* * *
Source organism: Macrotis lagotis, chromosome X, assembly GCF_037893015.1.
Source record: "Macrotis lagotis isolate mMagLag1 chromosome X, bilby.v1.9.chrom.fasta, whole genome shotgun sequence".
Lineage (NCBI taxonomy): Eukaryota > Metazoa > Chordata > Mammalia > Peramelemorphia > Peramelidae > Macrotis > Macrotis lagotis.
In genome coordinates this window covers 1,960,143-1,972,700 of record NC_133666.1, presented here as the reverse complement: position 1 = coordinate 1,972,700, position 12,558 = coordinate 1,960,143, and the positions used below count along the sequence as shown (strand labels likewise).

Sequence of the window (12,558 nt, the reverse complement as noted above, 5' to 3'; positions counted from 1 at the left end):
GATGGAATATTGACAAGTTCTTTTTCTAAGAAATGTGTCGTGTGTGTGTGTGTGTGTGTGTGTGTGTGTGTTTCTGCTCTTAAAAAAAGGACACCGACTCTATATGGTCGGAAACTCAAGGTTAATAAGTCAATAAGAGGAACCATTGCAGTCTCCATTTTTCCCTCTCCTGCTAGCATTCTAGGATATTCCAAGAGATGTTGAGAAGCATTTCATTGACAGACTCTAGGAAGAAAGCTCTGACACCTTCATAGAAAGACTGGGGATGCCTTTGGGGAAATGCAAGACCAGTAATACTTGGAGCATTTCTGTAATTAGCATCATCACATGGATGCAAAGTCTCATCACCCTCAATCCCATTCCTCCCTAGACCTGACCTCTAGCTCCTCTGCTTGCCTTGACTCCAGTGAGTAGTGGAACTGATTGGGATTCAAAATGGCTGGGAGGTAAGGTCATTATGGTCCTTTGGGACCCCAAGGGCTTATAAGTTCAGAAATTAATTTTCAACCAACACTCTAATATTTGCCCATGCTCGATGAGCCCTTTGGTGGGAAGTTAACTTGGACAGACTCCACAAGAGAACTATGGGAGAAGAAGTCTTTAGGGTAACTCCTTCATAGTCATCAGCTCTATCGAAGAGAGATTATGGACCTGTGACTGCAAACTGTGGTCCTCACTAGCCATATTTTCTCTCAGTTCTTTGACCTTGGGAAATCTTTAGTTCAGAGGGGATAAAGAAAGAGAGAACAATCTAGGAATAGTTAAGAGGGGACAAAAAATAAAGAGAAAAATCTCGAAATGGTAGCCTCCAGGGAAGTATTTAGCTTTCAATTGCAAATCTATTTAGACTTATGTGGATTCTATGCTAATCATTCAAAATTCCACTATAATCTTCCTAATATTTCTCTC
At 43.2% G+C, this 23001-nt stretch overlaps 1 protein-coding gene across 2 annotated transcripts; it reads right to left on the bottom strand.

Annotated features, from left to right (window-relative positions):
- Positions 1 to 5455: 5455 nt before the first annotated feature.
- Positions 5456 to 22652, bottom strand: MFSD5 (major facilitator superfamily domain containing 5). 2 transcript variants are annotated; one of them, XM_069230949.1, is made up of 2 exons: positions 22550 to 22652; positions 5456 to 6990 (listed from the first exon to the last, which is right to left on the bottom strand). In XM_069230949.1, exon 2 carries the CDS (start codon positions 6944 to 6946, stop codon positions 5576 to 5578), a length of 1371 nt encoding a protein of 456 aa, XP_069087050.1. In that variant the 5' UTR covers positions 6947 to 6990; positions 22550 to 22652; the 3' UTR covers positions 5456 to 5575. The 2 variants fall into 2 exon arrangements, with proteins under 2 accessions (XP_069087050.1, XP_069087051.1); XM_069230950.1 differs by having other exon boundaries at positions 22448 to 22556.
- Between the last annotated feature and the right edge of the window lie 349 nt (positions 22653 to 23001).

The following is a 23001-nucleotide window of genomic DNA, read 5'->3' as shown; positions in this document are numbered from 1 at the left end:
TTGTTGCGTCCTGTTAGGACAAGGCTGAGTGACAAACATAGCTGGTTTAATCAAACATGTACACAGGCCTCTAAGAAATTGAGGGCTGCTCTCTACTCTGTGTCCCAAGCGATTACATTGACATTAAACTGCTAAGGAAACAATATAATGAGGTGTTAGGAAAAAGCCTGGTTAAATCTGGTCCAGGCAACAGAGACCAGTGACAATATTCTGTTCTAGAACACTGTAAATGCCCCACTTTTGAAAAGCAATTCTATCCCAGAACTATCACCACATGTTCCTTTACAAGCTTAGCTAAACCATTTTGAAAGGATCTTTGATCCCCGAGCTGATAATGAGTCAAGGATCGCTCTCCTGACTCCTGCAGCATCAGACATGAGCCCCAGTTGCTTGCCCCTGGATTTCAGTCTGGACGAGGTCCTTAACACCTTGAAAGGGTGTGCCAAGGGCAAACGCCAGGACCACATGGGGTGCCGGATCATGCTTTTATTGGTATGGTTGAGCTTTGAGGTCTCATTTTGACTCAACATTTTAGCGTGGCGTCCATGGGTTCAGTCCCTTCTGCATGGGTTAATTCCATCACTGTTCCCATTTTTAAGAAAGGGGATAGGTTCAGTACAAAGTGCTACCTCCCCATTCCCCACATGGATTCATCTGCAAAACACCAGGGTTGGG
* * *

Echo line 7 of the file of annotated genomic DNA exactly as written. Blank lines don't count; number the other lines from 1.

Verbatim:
At 43.2% G+C, this 23001-nt stretch overlaps 1 protein-coding gene across 2 annotated transcripts; it reads right to left on the bottom strand.